Initial cleaning after the tiles have been laid and grouted is essential; they must be thoroughly cleaned of all cement and grout residues, silicone leaching and soils after a few days with a neutral cleaning solution. An acidic cleaning solution should not be used until the flooring itself and the joints have completely cured, usually 7 to 10 days after installation.

  1. Operate in 10m2 sections to ensure greater control over the finished result.
  2. Sweep floor to remove all loose debris.
  3. Saturate the grout joints with water.
  4. Dilute phosphoric acid cleaner with warm to hot water, according to chemical manufacturer’s instructions and apply solution to the floor to be cleaned. Allow solution to work on the tiles for 5-6 minutes to break down excess grout, dirt and grease on the tile surface.

    Do not allow the solution to dry – add more water if necessary.

  5. Scrub tiles with a brush or mechanical scrubbing machine (ensure the suction facility is switched off) to lift the dirt.
  6. Remove dirt with a wet vacuum cleaner or scrubbing machine (suction facility switched on).
  7. Re pass again with cleaning solution if necessary.
  8. Finally, before allowing the area to dry, rinse thoroughly several times, with cold clean water, agitating with the scrubbing brush or with the scrubbing machine (ensure the suction facility is switched off) to ensure complete removal before using a wet-vac to remove excess water from the surface.

    NOTE: If the surface is inadequately rinsed or dried before rinsing, an off white deposit or precipitate may be left on the tile which will become more difficult to remove than the original deposit.

  9. Dilute cleaning detergent in warm water according to the chemical manufacturer’s instructions for high concentrations, and then apply the solution using a mechanical scrubbing machine (ensure the suction facility is switched off) or manually with a heavy scrubbing brush. The water/detergent mixture must be allowed to remain on the floor for sufficient time (5-15 minutes) to allow it to penetrate and emulsify the dirt. It is important that the cleaning detergent is completely removed by a final rinsing with clean water. Remove excess water from the surface with a wet-vac or mechanical scrubbing machine (ensure the drying facility is switched on) as it is the rinsing process that removes the dirt.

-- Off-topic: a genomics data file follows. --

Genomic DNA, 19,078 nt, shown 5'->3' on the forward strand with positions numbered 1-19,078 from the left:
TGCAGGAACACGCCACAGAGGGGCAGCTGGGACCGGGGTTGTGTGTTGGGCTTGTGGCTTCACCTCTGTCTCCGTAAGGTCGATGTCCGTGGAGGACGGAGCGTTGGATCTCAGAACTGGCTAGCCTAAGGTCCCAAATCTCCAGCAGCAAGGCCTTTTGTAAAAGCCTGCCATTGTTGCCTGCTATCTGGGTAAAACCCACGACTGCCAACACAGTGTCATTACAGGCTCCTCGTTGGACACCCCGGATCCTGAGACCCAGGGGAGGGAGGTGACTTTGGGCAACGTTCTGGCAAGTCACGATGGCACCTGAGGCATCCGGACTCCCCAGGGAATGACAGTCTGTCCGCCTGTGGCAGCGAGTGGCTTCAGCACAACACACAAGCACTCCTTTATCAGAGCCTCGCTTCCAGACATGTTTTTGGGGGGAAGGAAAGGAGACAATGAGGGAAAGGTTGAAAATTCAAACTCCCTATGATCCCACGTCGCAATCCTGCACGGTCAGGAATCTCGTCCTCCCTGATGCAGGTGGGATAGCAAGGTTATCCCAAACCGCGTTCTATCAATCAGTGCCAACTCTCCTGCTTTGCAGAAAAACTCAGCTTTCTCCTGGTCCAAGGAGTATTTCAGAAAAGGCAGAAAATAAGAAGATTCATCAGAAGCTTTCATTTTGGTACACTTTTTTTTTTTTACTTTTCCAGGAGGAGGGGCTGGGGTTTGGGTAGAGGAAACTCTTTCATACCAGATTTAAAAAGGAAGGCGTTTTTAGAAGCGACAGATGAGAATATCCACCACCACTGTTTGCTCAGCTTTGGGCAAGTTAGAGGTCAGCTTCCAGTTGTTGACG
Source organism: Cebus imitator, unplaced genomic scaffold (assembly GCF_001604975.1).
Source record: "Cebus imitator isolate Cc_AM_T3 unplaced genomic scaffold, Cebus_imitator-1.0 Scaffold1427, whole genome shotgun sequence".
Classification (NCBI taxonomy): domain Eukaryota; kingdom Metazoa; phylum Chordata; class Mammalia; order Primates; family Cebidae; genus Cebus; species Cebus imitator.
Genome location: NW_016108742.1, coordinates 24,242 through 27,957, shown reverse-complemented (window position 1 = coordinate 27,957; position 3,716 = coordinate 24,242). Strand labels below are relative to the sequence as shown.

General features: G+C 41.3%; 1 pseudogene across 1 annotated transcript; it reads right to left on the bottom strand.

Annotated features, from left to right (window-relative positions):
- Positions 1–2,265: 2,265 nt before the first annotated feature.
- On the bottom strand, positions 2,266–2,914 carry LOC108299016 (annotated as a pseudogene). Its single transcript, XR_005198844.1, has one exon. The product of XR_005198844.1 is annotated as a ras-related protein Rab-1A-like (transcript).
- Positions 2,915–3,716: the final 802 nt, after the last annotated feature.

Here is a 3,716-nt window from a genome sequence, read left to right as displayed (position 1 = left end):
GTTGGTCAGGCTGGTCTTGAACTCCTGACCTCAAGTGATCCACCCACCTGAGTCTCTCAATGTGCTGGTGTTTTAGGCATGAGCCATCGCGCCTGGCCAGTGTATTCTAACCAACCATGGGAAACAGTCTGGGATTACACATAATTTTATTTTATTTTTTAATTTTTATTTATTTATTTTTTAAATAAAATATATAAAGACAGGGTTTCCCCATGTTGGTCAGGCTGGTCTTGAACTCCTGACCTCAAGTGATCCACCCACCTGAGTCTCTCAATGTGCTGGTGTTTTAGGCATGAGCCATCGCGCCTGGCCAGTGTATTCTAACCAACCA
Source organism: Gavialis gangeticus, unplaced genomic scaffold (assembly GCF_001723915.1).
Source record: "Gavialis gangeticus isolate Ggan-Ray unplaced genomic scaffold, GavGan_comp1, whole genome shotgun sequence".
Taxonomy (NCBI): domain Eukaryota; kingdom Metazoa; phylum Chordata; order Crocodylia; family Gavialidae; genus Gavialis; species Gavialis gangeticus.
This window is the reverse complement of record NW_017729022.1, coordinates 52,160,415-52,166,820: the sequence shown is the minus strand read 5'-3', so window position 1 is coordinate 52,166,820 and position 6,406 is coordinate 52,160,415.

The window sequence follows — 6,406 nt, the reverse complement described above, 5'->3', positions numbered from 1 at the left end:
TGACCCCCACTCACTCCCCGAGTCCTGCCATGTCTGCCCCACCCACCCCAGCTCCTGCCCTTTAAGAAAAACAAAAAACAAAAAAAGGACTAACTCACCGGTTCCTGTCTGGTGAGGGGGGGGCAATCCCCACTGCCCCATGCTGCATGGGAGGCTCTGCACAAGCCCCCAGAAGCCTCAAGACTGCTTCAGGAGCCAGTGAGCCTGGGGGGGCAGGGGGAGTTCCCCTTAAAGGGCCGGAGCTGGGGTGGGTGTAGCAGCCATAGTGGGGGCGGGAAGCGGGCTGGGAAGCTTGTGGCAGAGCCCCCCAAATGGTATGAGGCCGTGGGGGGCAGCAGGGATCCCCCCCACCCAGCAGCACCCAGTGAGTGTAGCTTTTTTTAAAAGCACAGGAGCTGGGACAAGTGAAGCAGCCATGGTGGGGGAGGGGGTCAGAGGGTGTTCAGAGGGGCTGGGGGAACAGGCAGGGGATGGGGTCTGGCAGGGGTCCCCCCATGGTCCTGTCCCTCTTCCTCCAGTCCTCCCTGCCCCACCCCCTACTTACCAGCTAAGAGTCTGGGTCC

10. Repeat procedure (9) weekly or as required to prevent soil build up on the tiles.
  11. Dilute cleaning detergent in warm water according to chemical manufacturer’s instructions for lower concentration, and apply the solution using a mechanical scrubbing machine or manually with a clean mop and bucket. It is important that the cleaning detergent is completely removed either by a final rinsing with clean water or by the squeegee vacuum action of a mechanical cleaner.
  12. Spillage of oil, fat or material likely to stain or cause a slipping hazard should be removed immediately by using detergent and hot water, followed by rinsing with clean water.
Cleaning Products

1. Phosphoric acid cleaner

This is a phosphoric based acid cleaner containing detergent properties for the removal of excess grout and cement smears. It is usually used diluted with water in a ration of 1 part acid to 10 parts water for final clean up of excess grout from tiles.

NOTE: Acid cleaner must be handled with care and protective clothing and goggles must be worn. Read safety instructions before opening and applying.

2. Sodium bicarbonate

A 5-10% solution may be used to neutralise the acids used in grout removal. After reacting, the materials should be washed off with copious amount of water.

3. Cleaning detergents

These vary depending upon the application, as follows:

3.1 Post phosphoric acid cleaner
To clean up after phosphoric acid, the most suitable treatment is a neutral to slightly alkaline cleanser pH 7 to 9, designed to neutralise the phosphoric acid and maintain tiles in a clean condition.

3.2 Daily cleaning
For daily cleaning, a detergent with a pH in the range of 7-9 should be used.